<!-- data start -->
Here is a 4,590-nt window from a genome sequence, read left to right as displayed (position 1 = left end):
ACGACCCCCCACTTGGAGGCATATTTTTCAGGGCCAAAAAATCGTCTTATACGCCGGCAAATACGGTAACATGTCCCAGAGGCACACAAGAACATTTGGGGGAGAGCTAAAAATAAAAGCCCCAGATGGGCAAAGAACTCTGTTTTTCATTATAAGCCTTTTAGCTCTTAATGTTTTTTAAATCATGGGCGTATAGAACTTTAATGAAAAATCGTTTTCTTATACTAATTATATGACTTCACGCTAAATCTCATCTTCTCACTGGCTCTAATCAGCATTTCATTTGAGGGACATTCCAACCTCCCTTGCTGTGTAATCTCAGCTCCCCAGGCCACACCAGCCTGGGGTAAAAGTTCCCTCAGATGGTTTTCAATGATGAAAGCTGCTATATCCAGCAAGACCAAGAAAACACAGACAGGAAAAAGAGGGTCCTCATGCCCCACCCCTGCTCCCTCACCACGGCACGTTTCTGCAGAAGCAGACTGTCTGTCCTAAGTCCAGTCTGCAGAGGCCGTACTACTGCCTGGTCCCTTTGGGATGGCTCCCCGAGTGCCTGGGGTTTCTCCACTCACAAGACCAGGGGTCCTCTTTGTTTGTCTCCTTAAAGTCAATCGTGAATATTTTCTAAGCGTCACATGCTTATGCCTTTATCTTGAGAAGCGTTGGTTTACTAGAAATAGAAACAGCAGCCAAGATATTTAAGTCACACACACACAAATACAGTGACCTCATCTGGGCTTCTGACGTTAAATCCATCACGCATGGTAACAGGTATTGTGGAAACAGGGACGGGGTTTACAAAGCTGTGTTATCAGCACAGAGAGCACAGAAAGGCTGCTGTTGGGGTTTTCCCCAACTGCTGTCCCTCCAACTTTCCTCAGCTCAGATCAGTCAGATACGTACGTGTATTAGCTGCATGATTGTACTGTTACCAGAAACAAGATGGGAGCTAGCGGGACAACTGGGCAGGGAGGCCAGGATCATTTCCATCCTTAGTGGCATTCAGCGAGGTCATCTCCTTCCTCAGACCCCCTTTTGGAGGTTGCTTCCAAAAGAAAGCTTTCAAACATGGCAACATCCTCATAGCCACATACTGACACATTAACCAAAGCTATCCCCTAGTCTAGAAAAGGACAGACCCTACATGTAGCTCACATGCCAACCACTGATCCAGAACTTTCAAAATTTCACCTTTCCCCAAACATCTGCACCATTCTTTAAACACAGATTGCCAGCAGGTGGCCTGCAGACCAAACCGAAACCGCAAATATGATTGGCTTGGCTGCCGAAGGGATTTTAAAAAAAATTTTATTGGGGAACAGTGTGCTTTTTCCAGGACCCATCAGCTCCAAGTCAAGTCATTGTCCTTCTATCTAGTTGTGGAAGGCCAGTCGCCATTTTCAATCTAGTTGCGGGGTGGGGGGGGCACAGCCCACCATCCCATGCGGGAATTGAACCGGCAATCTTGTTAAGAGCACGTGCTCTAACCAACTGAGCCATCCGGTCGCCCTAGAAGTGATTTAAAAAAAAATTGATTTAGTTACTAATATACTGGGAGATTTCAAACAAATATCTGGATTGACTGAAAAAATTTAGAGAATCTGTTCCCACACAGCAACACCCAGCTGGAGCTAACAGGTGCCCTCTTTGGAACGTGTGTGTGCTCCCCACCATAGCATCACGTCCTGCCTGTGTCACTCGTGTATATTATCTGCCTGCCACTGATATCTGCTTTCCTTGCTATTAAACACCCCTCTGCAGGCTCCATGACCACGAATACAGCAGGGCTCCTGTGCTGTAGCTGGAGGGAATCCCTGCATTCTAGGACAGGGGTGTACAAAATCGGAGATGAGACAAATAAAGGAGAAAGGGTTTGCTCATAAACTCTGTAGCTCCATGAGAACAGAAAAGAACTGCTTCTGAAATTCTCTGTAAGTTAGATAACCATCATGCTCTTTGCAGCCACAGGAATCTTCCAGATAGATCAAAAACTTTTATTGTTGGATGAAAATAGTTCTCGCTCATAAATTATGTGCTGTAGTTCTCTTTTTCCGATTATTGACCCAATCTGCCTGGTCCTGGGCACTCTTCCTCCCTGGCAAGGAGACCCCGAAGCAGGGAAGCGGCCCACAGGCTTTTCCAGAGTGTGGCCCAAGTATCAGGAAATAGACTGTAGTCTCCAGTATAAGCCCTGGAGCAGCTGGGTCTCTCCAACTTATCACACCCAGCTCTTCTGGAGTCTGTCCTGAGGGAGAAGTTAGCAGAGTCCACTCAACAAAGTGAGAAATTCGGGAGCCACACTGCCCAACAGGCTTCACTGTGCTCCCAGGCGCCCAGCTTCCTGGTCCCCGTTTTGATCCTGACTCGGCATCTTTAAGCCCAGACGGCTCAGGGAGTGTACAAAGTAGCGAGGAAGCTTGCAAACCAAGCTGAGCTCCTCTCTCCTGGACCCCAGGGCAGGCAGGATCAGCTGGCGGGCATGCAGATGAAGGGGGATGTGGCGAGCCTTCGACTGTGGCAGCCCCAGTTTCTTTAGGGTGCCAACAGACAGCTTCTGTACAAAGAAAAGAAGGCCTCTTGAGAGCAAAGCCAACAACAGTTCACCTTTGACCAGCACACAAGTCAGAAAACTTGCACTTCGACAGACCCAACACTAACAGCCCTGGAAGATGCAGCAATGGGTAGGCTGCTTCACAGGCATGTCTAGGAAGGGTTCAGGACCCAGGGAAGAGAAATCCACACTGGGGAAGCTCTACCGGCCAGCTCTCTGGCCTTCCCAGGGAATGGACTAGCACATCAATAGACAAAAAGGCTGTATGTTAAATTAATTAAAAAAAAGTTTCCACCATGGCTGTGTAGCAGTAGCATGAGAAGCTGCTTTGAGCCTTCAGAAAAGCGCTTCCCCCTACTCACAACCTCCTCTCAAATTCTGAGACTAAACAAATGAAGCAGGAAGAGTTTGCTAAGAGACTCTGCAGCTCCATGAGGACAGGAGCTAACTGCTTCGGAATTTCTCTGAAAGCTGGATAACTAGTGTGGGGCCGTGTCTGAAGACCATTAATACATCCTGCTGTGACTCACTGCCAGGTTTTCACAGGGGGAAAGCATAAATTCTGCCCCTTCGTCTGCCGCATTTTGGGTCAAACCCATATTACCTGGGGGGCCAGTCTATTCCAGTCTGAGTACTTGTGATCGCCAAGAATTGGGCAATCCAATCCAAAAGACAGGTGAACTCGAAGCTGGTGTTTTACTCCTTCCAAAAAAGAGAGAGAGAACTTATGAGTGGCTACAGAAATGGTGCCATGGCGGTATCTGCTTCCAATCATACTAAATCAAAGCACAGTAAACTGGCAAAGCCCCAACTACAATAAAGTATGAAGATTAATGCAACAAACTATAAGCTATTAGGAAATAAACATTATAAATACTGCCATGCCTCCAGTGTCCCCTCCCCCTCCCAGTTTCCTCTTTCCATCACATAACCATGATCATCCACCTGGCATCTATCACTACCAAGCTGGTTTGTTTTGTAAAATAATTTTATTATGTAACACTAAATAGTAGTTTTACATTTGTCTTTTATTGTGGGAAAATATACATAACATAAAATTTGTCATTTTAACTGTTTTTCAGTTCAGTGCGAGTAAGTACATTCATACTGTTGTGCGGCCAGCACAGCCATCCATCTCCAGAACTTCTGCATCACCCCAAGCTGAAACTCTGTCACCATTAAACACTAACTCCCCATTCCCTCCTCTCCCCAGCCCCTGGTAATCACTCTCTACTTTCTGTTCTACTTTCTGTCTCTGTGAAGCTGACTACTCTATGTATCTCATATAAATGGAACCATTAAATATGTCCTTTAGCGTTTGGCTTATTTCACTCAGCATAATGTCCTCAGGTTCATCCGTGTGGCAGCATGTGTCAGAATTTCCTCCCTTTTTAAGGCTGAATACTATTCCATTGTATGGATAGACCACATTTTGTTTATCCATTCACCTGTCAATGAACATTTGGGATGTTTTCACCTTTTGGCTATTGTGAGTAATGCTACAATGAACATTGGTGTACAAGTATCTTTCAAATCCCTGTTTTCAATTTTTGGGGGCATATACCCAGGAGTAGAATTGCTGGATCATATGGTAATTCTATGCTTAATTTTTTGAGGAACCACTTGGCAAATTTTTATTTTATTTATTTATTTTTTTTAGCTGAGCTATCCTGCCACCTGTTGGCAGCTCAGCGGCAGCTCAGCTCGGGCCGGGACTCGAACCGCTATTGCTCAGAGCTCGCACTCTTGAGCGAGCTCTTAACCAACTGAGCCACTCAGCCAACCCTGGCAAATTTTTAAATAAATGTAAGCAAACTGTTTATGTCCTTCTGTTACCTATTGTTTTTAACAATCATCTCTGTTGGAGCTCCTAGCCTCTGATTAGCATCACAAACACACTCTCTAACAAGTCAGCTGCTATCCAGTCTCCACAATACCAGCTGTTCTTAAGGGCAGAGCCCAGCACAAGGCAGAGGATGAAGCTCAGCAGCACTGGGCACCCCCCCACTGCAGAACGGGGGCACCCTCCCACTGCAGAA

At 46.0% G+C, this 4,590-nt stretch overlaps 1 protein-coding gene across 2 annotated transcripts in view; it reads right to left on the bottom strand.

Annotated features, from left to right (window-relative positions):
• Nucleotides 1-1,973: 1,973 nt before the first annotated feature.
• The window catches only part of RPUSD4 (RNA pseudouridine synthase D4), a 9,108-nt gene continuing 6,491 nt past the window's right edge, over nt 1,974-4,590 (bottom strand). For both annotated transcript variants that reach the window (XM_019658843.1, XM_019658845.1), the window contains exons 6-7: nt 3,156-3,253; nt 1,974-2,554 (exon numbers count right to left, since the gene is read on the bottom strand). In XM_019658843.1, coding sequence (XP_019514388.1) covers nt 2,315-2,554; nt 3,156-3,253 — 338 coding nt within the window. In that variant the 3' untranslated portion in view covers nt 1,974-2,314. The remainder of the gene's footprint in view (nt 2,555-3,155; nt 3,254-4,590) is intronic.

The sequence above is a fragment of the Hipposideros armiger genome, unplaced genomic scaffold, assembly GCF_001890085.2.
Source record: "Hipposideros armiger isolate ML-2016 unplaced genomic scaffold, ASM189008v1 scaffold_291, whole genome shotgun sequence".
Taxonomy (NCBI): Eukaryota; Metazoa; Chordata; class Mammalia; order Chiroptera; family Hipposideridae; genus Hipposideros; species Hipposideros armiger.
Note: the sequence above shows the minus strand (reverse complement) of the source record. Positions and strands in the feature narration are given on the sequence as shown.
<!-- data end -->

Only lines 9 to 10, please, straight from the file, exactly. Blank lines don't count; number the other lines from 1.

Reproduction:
Taxonomy (NCBI): Eukaryota; Metazoa; Chordata; class Mammalia; order Chiroptera; family Hipposideridae; genus Hipposideros; species Hipposideros armiger.
Note: the sequence above shows the minus strand (reverse complement) of the source record. Positions and strands in the feature narration are given on the sequence as shown.